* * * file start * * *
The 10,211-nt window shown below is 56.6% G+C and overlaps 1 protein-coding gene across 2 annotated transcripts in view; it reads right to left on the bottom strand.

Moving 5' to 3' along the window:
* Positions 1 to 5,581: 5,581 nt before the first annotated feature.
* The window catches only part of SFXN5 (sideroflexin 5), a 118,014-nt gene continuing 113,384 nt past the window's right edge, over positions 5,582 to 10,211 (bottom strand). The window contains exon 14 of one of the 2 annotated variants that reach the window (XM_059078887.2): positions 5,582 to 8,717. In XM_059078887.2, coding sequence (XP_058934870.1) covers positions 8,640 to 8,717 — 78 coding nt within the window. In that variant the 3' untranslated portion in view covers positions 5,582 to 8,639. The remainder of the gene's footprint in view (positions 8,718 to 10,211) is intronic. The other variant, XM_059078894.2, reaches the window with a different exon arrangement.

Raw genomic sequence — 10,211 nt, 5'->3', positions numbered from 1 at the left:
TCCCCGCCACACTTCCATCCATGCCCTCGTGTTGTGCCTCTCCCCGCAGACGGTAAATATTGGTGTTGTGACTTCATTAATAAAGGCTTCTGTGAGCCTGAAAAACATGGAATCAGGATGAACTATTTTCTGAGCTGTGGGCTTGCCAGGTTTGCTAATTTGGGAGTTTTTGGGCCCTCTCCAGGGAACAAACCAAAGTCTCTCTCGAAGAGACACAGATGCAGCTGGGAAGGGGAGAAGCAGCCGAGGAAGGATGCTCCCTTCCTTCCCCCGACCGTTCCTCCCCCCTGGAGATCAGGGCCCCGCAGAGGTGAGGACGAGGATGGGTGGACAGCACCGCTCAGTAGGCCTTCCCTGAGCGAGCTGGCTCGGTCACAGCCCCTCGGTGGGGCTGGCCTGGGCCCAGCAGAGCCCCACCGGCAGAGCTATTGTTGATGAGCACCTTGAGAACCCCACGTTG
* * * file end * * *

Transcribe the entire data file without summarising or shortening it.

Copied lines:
The 10,211-nt window shown below is 56.6% G+C and overlaps 1 protein-coding gene across 2 annotated transcripts in view; it reads right to left on the bottom strand.

Moving 5' to 3' along the window:
* Positions 1 to 5,581: 5,581 nt before the first annotated feature.
* The window catches only part of SFXN5 (sideroflexin 5), a 118,014-nt gene continuing 113,384 nt past the window's right edge, over positions 5,582 to 10,211 (bottom strand). The window contains exon 14 of one of the 2 annotated variants that reach the window (XM_059078887.2): positions 5,582 to 8,717. In XM_059078887.2, coding sequence (XP_058934870.1) covers positions 8,640 to 8,717 — 78 coding nt within the window. In that variant the 3' untranslated portion in view covers positions 5,582 to 8,639. The remainder of the gene's footprint in view (positions 8,718 to 10,211) is intronic. The other variant, XM_059078894.2, reaches the window with a different exon arrangement.

Raw genomic sequence — 10,211 nt, 5'->3', positions numbered from 1 at the left:
TCCCCGCCACACTTCCATCCATGCCCTCGTGTTGTGCCTCTCCCCGCAGACGGTAAATATTGGTGTTGTGACTTCATTAATAAAGGCTTCTGTGAGCCTGAAAAACATGGAATCAGGATGAACTATTTTCTGAGCTGTGGGCTTGCCAGGTTTGCTAATTTGGGAGTTTTTGGGCCCTCTCCAGGGAACAAACCAAAGTCTCTCTCGAAGAGACACAGATGCAGCTGGGAAGGGGAGAAGCAGCCGAGGAAGGATGCTCCCTTCCTTCCCCCGACCGTTCCTCCCCCCTGGAGATCAGGGCCCCGCAGAGGTGAGGACGAGGATGGGTGGACAGCACCGCTCAGTAGGCCTTCCCTGAGCGAGCTGGCTCGGTCACAGCCCCTCGGTGGGGCTGGCCTGGGCCCAGCAGAGCCCCACCGGCAGAGCTATTGTTGATGAGCACCTTGAGAACCCCACGTTG